RTL, a French private radio in France, has reported that France’s Foreign Minister has opened the door to possible cooperation with Syrian forces to combat ISIL, often referred to in France as Daesh.
Hours before the national ceremony to honour the victims of the November 13 Paris attacks, the Minister of Foreign Affairs, Laurent Fabius, spoke about France’s strategy to fight ISIL.
“We must wipe out Daesh and build a new political system in Syria,” summarised Fabius.
His words came after a whirlwind week of intense diplomatic negotiations on the resolution of the Syrian crisis, where he meet with Barack Obama, Vladimir Putin and Angela Merkel in an attempt to head an international anti-ISIL coalition.
Speaking on Syria, the Minister said, “We must gather the opposition, there must be a unity government, a new constitution and then an election in 18 months.”
The future of the president of Syria, Bashar Hafez al-Assad, remains the main point of friction with Russia.
“Assad cannot be the future of its people,” stressed Fabius, who confirmed that Russia and France are going to increase their cooperation in the war-torn country. Putin has maintained that the bombing of the rebel forces will be stopped to allow his military to concentrate on the fight against ISIL.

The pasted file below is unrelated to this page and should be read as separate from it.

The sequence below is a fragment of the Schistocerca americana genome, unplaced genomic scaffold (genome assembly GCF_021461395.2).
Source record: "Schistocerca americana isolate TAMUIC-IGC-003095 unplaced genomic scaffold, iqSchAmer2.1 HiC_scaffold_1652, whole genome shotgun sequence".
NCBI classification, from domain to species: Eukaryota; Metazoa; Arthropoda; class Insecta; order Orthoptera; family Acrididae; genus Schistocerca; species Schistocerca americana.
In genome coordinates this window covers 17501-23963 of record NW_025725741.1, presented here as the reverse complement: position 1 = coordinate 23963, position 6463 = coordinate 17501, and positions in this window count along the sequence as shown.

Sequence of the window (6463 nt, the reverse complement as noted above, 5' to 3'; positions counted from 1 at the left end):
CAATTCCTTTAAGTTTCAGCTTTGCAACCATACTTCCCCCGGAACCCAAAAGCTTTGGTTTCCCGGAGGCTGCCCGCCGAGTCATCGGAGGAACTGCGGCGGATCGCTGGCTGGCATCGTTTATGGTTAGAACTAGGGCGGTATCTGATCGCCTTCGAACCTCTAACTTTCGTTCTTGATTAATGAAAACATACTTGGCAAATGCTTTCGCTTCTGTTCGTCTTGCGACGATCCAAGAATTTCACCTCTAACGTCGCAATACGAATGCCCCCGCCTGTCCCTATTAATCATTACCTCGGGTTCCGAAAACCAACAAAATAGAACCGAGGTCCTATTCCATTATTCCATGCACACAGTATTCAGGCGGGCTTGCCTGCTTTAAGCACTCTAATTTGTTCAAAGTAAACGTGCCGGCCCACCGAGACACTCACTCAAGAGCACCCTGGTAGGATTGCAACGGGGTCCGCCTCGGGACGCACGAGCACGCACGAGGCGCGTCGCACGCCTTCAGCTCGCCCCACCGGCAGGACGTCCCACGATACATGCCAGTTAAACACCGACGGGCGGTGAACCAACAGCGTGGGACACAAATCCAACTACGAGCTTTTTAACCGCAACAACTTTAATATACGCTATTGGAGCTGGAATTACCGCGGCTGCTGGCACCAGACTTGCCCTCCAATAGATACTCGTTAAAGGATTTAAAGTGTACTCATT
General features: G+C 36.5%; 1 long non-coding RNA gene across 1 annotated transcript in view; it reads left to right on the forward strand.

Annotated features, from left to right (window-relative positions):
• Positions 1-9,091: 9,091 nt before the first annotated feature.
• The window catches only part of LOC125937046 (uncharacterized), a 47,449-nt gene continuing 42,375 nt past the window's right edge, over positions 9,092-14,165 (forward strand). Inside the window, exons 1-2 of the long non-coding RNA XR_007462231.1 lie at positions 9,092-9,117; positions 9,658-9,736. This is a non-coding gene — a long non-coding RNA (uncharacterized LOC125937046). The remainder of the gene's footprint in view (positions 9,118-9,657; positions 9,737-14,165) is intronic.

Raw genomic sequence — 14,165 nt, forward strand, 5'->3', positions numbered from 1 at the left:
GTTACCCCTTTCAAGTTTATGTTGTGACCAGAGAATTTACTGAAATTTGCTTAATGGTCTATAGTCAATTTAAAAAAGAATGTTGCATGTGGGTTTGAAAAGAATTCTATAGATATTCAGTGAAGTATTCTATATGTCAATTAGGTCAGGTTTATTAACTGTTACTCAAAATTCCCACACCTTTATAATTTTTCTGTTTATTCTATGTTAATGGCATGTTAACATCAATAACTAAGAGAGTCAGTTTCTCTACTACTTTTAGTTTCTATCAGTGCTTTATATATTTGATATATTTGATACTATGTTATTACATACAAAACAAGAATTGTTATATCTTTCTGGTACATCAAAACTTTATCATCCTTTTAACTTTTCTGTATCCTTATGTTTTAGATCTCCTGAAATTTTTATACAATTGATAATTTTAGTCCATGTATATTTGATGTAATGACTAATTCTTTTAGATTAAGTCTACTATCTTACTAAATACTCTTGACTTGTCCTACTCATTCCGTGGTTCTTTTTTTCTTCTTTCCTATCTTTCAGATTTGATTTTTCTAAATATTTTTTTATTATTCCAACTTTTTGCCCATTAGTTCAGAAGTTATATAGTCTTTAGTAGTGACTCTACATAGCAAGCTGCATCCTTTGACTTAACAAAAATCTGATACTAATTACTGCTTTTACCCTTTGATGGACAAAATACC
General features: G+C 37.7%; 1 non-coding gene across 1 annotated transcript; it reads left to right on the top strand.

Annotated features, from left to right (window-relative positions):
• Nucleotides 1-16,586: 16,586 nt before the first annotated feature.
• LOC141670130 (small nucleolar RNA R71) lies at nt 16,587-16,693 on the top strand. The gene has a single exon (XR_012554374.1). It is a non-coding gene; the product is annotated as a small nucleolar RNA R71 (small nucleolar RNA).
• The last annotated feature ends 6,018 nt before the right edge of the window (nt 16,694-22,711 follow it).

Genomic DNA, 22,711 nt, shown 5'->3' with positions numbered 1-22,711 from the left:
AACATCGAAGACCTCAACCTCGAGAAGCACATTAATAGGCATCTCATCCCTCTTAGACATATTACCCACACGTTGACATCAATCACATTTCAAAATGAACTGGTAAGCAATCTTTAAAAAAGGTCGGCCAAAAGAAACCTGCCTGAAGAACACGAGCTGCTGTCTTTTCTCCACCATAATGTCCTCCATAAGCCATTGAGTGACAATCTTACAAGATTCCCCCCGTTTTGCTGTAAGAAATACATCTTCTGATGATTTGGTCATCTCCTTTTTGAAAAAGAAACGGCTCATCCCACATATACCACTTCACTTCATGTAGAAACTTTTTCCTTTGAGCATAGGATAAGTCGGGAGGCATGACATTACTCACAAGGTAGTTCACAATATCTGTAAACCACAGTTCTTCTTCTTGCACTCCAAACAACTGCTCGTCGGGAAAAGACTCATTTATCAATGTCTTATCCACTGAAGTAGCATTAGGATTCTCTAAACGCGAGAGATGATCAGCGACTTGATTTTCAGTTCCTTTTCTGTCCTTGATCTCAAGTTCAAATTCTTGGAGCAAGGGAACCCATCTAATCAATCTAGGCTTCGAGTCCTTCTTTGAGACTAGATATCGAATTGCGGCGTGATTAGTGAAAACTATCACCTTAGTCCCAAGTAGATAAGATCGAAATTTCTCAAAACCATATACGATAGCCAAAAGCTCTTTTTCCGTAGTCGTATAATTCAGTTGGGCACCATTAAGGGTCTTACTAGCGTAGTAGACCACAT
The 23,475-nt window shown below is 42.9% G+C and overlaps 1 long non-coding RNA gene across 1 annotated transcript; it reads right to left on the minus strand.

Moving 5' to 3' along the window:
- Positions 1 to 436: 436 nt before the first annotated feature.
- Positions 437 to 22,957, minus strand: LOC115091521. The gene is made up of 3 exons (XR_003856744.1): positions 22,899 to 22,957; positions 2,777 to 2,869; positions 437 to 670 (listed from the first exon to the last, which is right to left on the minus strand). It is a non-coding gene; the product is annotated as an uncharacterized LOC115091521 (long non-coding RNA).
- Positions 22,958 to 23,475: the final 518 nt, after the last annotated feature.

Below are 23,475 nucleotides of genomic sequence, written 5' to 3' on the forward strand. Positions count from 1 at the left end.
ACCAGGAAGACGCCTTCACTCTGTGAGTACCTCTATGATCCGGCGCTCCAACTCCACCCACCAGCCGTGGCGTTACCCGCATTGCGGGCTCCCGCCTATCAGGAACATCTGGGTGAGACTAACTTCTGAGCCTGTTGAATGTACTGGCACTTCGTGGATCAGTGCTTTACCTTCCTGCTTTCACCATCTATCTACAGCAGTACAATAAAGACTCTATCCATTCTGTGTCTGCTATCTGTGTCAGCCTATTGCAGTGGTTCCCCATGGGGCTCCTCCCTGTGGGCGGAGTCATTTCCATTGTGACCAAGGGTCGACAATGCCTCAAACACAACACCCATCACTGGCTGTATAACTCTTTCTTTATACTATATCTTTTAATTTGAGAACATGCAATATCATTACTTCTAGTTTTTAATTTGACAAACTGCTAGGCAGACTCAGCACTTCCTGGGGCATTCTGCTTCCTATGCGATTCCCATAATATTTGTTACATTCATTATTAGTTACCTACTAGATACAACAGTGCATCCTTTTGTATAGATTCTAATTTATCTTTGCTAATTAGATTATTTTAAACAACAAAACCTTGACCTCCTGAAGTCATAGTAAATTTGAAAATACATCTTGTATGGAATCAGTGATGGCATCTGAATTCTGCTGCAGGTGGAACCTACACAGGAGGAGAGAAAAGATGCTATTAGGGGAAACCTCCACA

Combined ground troops needed
The French Minister stated that the fall of Raqqa, the stronghold of the Islamic state in Syria, was one of France’s first military objectives. But he conceded that bombing cannot be the only strategy to “eradicate” ISIL and that, rather than France on the ground, he wants a “committed coalition” with the unification of forces from the Free Syrian Army and military help from other Sunni Arab countries, adding … “why not forces from the regime?”.
When asked about the possibility of sending French ‘special forces’, the minister declined to speak further and indicated that their presence may not be made public.
Faced with intensifying airstrikes against ISIL’s strategic objectives, he also stressed the need to destroy oil traffic, its main income source. He cited the United States’ bombing of oil truck convoys. He also acknowledged that there are “very strong suspicions” that Turkey is purchasing oil from ISIL.
Photo: Foreign Minister Laurent Fabius is welcomed by Russian counterpart, Sergei Lavrov (right), during a meeting at the Kremlin in Moscow, November 26, 2015. – Reuters